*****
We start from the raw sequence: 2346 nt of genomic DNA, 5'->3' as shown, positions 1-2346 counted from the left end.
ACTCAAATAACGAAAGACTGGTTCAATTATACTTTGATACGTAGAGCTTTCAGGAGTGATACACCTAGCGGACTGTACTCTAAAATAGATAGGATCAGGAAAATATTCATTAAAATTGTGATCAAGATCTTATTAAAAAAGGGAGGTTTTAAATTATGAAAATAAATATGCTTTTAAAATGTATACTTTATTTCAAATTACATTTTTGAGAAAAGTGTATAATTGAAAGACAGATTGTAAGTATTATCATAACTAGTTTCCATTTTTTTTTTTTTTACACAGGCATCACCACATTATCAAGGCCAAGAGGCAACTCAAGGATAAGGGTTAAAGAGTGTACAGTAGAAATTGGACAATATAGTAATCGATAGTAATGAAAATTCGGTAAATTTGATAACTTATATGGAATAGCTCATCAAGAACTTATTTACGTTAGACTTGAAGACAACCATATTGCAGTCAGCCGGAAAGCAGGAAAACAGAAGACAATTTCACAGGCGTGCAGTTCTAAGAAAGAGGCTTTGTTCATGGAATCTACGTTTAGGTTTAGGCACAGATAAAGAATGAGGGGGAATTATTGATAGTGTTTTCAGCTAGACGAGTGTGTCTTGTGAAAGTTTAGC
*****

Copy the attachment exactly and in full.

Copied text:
We start from the raw sequence: 2346 nt of genomic DNA, 5'->3' as shown, positions 1-2346 counted from the left end.
ACTCAAATAACGAAAGACTGGTTCAATTATACTTTGATACGTAGAGCTTTCAGGAGTGATACACCTAGCGGACTGTACTCTAAAATAGATAGGATCAGGAAAATATTCATTAAAATTGTGATCAAGATCTTATTAAAAAAGGGAGGTTTTAAATTATGAAAATAAATATGCTTTTAAAATGTATACTTTATTTCAAATTACATTTTTGAGAAAAGTGTATAATTGAAAGACAGATTGTAAGTATTATCATAACTAGTTTCCATTTTTTTTTTTTTTACACAGGCATCACCACATTATCAAGGCCAAGAGGCAACTCAAGGATAAGGGTTAAAGAGTGTACAGTAGAAATTGGACAATATAGTAATCGATAGTAATGAAAATTCGGTAAATTTGATAACTTATATGGAATAGCTCATCAAGAACTTATTTACGTTAGACTTGAAGACAACCATATTGCAGTCAGCCGGAAAGCAGGAAAACAGAAGACAATTTCACAGGCGTGCAGTTCTAAGAAAGAGGCTTTGTTCATGGAATCTACGTTTAGGTTTAGGCACAGATAAAGAATGAGGGGGAATTATTGATAGTGTTTTCAGCTAGACGAGTGTGTCTTGTGAAAGTTTAGC